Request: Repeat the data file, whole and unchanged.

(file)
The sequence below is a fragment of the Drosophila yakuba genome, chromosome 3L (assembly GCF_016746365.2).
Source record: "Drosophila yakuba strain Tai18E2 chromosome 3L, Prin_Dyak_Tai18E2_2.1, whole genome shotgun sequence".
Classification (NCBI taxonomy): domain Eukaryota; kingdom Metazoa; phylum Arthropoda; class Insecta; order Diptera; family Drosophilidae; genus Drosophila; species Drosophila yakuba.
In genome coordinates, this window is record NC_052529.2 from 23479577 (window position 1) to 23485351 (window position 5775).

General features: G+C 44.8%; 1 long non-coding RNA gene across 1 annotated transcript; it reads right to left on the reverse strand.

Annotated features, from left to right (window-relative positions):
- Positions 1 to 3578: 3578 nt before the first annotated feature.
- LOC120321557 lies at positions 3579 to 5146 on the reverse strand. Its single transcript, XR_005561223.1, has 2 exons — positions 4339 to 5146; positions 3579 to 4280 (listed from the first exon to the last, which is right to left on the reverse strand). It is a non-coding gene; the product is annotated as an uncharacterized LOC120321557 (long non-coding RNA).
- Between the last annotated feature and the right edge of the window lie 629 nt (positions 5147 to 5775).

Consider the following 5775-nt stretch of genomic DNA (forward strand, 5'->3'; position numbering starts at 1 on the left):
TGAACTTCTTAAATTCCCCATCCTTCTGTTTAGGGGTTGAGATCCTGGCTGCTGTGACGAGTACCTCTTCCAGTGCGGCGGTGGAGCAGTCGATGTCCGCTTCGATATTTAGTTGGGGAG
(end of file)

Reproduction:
The sequence below is a fragment of the Drosophila yakuba genome, chromosome 3L (assembly GCF_016746365.2).
Source record: "Drosophila yakuba strain Tai18E2 chromosome 3L, Prin_Dyak_Tai18E2_2.1, whole genome shotgun sequence".
Classification (NCBI taxonomy): domain Eukaryota; kingdom Metazoa; phylum Arthropoda; class Insecta; order Diptera; family Drosophilidae; genus Drosophila; species Drosophila yakuba.
In genome coordinates, this window is record NC_052529.2 from 23479577 (window position 1) to 23485351 (window position 5775).

General features: G+C 44.8%; 1 long non-coding RNA gene across 1 annotated transcript; it reads right to left on the reverse strand.

Annotated features, from left to right (window-relative positions):
- Positions 1 to 3578: 3578 nt before the first annotated feature.
- LOC120321557 lies at positions 3579 to 5146 on the reverse strand. Its single transcript, XR_005561223.1, has 2 exons — positions 4339 to 5146; positions 3579 to 4280 (listed from the first exon to the last, which is right to left on the reverse strand). It is a non-coding gene; the product is annotated as an uncharacterized LOC120321557 (long non-coding RNA).
- Between the last annotated feature and the right edge of the window lie 629 nt (positions 5147 to 5775).

Consider the following 5775-nt stretch of genomic DNA (forward strand, 5'->3'; position numbering starts at 1 on the left):
TGAACTTCTTAAATTCCCCATCCTTCTGTTTAGGGGTTGAGATCCTGGCTGCTGTGACGAGTACCTCTTCCAGTGCGGCGGTGGAGCAGTCGATGTCCGCTTCGATATTTAGTTGGGGAG